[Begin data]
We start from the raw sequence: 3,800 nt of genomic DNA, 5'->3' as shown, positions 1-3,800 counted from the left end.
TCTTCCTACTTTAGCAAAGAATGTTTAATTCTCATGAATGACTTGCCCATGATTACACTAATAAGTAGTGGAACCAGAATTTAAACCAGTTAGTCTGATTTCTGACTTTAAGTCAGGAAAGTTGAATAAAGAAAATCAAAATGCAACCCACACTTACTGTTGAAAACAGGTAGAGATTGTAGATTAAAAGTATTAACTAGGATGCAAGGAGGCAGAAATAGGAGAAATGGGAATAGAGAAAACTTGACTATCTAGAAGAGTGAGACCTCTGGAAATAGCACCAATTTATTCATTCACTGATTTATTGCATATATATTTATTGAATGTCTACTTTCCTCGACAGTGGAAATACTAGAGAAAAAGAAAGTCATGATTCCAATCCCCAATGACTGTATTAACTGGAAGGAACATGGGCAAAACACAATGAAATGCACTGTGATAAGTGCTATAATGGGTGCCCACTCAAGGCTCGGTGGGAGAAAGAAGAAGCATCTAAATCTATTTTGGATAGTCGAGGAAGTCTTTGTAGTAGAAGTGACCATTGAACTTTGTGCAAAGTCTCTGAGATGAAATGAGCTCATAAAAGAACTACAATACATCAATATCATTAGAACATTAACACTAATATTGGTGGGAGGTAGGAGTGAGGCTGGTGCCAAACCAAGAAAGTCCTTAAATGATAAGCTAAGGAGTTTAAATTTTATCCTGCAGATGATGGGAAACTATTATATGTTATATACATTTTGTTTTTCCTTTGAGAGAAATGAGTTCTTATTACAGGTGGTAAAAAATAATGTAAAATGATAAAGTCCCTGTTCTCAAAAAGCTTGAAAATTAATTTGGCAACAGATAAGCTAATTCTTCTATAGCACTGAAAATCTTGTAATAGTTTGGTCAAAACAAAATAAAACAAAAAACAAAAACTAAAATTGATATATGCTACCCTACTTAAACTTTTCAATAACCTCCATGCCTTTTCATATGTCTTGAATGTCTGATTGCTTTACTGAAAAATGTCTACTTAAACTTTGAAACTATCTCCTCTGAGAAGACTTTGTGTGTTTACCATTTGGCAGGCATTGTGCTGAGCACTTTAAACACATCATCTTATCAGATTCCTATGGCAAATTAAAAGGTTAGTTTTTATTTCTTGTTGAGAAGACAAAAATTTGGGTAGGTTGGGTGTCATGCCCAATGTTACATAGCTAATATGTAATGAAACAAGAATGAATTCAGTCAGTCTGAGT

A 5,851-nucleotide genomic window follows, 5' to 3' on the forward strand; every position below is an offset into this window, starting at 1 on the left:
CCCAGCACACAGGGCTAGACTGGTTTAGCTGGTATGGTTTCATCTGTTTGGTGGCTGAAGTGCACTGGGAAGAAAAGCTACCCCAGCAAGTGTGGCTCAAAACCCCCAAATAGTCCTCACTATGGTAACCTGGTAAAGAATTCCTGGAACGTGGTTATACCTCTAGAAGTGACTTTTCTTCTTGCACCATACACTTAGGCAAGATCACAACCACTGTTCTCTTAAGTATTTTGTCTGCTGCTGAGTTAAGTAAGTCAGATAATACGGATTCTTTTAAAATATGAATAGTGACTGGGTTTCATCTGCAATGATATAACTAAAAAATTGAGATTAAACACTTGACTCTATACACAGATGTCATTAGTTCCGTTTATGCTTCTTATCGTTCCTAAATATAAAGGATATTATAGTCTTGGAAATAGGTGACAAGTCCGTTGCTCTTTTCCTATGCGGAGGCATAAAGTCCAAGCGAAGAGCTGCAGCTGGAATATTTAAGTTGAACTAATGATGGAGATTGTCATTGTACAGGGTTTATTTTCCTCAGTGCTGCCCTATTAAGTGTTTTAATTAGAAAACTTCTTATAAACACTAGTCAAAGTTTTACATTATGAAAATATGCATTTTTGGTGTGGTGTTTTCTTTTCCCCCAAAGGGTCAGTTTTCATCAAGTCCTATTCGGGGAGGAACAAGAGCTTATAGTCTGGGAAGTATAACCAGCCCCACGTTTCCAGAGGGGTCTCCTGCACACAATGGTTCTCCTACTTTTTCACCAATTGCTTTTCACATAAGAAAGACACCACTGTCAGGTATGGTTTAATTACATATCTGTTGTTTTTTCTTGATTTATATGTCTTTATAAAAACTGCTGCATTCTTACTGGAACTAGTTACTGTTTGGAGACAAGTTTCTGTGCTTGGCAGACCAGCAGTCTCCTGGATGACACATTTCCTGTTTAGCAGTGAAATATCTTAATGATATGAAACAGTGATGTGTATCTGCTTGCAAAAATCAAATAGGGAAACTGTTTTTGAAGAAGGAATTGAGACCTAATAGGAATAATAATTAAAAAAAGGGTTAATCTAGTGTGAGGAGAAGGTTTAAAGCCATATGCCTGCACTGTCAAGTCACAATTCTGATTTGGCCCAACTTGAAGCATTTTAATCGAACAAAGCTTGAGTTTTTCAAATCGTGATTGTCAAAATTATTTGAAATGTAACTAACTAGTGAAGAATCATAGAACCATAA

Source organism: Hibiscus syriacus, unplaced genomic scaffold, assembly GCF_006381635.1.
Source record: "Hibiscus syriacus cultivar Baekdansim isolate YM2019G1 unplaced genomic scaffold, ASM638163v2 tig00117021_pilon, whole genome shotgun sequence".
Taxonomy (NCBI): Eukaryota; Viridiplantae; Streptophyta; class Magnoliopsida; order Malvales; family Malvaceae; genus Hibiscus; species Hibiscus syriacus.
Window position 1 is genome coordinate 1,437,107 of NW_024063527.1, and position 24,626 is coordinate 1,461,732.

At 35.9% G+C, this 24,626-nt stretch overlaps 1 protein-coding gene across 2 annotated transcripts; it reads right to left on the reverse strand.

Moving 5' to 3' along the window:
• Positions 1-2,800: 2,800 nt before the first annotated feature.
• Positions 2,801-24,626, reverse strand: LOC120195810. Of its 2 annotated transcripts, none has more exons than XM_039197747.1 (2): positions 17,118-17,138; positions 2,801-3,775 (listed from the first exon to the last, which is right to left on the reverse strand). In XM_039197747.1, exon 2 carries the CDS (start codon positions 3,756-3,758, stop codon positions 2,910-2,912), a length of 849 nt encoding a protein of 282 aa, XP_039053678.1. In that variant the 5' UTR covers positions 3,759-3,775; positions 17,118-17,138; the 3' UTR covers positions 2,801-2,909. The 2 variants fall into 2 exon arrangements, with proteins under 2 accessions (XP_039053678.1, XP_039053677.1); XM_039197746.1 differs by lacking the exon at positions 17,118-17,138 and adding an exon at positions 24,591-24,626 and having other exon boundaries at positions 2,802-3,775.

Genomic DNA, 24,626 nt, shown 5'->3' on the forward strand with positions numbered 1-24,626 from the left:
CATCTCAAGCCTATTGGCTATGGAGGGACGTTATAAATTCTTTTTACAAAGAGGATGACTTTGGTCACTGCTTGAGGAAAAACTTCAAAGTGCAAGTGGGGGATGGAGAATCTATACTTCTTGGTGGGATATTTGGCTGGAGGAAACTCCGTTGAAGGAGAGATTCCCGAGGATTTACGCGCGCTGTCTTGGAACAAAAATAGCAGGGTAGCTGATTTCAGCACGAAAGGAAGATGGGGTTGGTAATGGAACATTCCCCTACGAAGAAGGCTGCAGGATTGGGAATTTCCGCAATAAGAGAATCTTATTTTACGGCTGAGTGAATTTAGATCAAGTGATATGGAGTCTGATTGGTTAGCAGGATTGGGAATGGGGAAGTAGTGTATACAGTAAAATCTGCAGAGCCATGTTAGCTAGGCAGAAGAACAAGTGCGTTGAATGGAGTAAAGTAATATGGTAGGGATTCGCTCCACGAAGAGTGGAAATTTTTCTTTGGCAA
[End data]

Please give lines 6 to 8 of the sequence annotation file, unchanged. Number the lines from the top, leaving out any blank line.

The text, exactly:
Source record: "Hibiscus syriacus cultivar Baekdansim isolate YM2019G1 unplaced genomic scaffold, ASM638163v2 tig00117021_pilon, whole genome shotgun sequence".
Taxonomy (NCBI): Eukaryota; Viridiplantae; Streptophyta; class Magnoliopsida; order Malvales; family Malvaceae; genus Hibiscus; species Hibiscus syriacus.
Window position 1 is genome coordinate 1,437,107 of NW_024063527.1, and position 24,626 is coordinate 1,461,732.